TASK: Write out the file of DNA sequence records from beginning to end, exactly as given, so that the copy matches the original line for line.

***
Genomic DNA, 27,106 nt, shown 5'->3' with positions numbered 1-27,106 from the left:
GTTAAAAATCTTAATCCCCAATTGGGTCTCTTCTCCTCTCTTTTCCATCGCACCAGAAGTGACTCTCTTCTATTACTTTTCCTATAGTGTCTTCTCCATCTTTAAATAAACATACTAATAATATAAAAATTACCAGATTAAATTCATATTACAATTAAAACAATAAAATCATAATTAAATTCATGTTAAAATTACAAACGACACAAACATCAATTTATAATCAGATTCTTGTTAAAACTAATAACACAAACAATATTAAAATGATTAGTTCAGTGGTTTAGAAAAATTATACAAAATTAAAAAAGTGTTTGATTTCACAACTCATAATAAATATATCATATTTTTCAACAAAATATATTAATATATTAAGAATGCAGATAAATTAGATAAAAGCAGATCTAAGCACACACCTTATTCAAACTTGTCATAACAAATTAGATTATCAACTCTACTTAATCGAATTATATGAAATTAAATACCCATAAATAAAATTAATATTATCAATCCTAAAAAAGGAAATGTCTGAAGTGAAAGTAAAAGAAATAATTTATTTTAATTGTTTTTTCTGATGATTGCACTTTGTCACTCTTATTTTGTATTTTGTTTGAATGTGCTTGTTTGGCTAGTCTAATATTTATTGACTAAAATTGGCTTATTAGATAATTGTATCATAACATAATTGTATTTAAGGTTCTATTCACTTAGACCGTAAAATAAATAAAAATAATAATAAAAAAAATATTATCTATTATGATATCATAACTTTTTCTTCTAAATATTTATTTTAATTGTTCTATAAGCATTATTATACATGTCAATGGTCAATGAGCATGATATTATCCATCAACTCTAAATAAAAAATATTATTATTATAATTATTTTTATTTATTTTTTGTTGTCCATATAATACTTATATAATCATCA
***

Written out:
Genomic DNA, 27,106 nt, shown 5'->3' with positions numbered 1-27,106 from the left:
GTTAAAAATCTTAATCCCCAATTGGGTCTCTTCTCCTCTCTTTTCCATCGCACCAGAAGTGACTCTCTTCTATTACTTTTCCTATAGTGTCTTCTCCATCTTTAAATAAACATACTAATAATATAAAAATTACCAGATTAAATTCATATTACAATTAAAACAATAAAATCATAATTAAATTCATGTTAAAATTACAAACGACACAAACATCAATTTATAATCAGATTCTTGTTAAAACTAATAACACAAACAATATTAAAATGATTAGTTCAGTGGTTTAGAAAAATTATACAAAATTAAAAAAGTGTTTGATTTCACAACTCATAATAAATATATCATATTTTTCAACAAAATATATTAATATATTAAGAATGCAGATAAATTAGATAAAAGCAGATCTAAGCACACACCTTATTCAAACTTGTCATAACAAATTAGATTATCAACTCTACTTAATCGAATTATATGAAATTAAATACCCATAAATAAAATTAATATTATCAATCCTAAAAAAGGAAATGTCTGAAGTGAAAGTAAAAGAAATAATTTATTTTAATTGTTTTTTCTGATGATTGCACTTTGTCACTCTTATTTTGTATTTTGTTTGAATGTGCTTGTTTGGCTAGTCTAATATTTATTGACTAAAATTGGCTTATTAGATAATTGTATCATAACATAATTGTATTTAAGGTTCTATTCACTTAGACCGTAAAATAAATAAAAATAATAATAAAAAAAATATTATCTATTATGATATCATAACTTTTTCTTCTAAATATTTATTTTAATTGTTCTATAAGCATTATTATACATGTCAATGGTCAATGAGCATGATATTATCCATCAACTCTAAATAAAAAATATTATTATTATAATTATTTTTATTTATTTTTTGTTGTCCATATAATACTTATATAATCATCA